The patient always has the opportunity to decline a particular person as a chaperone if that person is not acceptable to them for any justifiable reason.
Training for chaperones
Members of staff who undertake a formal chaperone role shall undergo training for the role.
This will include an understanding of:
- What is meant by the term chaperone
- The specific details of different types of intimate examinations
- The rights of the patient
- The role and responsibility of the chaperone
- Policy and mechanism for raising concerns
Offering a chaperone
The relationship between a patient and healthcare professionals is based on trust. A practitioner may have known a patient for a long time but a chaperone should be offered in all circumstances that meet the criteria outlined in this policy regardless of how long the patient is known to the practitioner. Therefore all patients have equity of access to chaperones in identical clinical situations. Any patient is entitled to a chaperone if they feel one is required.
Staff should be aware that intimate examinations might cause anxiety for both male and female patients whether or not the examiner is of the same gender as the patient.
It is good practice to offer all patients a choice of the gender of their chaperone for their examination or procedure. If the patient is offered and does not want a chaperone it is important to record that the offer was made and declined.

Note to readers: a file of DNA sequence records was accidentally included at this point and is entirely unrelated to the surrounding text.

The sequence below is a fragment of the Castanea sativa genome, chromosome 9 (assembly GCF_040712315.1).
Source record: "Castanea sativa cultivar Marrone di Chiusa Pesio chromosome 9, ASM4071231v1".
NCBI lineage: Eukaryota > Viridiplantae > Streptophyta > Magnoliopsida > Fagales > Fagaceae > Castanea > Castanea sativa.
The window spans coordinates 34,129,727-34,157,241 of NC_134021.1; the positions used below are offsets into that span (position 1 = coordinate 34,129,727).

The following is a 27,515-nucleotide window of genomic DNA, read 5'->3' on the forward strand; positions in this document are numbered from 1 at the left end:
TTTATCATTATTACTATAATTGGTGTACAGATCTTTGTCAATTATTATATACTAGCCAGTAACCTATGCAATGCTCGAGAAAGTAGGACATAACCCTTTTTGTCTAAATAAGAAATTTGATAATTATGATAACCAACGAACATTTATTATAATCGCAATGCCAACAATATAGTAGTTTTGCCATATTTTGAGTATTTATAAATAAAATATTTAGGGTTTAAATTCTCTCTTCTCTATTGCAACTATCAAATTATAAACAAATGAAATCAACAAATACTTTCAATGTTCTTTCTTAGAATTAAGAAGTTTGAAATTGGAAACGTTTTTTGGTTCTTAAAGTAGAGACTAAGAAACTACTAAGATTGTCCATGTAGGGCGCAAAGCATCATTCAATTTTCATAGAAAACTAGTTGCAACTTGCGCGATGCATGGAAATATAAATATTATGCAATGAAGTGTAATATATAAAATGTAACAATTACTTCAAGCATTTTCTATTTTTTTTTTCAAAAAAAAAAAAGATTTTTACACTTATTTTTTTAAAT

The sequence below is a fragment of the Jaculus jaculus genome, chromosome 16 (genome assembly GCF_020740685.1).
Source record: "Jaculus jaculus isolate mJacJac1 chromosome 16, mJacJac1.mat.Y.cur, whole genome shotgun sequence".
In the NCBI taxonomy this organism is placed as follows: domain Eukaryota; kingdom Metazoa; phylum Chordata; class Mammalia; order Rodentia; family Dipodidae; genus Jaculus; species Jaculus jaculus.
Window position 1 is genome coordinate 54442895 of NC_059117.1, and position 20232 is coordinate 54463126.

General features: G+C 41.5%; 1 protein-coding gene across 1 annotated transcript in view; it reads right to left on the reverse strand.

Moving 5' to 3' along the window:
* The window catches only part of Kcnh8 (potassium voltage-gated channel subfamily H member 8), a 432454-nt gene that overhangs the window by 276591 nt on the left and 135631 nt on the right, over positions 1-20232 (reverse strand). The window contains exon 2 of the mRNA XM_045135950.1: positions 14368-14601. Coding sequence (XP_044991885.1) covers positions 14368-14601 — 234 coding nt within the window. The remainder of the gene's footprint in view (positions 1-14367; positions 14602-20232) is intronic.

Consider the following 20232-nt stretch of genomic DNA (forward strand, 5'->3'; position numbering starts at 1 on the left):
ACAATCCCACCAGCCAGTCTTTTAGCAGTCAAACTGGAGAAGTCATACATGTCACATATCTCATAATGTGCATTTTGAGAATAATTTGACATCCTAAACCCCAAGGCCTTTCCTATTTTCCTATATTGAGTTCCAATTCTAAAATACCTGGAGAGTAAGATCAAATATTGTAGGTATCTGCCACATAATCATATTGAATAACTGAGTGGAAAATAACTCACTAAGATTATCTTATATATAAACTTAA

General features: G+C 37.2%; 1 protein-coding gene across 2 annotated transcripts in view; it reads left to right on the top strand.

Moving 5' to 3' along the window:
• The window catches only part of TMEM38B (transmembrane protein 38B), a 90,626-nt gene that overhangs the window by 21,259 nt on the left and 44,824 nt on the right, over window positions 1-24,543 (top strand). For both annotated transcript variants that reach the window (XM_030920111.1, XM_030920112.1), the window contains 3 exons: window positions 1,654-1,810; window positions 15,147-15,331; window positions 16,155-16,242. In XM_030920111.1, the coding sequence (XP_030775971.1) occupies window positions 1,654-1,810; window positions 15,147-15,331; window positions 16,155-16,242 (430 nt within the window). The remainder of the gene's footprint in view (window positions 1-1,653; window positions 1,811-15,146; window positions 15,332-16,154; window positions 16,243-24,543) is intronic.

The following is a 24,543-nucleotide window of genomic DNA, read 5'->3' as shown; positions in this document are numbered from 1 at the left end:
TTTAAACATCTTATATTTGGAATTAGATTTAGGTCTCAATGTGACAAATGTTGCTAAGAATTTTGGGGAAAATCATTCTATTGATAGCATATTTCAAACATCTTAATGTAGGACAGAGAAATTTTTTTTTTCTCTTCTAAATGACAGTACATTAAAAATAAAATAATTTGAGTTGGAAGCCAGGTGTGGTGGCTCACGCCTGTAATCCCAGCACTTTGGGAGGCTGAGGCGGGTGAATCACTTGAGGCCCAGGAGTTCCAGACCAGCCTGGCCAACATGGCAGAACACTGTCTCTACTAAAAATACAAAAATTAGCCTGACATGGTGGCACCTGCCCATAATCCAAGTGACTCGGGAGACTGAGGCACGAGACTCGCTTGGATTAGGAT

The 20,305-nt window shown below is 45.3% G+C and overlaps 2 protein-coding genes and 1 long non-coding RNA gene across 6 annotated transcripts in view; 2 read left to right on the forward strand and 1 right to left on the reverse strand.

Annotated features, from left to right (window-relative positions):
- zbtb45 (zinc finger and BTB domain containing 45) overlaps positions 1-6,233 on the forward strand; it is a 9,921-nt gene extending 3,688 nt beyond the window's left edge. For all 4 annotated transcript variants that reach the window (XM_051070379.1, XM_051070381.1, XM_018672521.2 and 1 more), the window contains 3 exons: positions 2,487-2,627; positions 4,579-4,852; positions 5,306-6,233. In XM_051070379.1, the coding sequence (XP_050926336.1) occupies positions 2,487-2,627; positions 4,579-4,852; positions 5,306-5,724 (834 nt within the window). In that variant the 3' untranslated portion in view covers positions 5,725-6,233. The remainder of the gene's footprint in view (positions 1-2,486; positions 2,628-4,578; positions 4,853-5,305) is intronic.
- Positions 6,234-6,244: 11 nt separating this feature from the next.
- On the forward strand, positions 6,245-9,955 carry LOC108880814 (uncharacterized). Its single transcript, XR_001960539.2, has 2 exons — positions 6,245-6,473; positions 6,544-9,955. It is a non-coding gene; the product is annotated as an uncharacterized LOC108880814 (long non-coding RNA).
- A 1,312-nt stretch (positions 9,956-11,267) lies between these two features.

If a chaperone is refused, a healthcare professional cannot usually insist that one is present. However, there may be cases where the practitioner makes a professional judgement that they cannot conduct the examination of procedure without a chaperone present and may decline to proceed without a chaperone. Examples include where the healthcare professional considers here is a significant risk of the patient experiencing distress, displaying unpredictable behaviour, or making false accusations. In any such case, the practitioner must make his/her own decision and carefully document their decision and rationale in the notes along with the details of any procedure undertaken.
Where a chaperone is needed but not available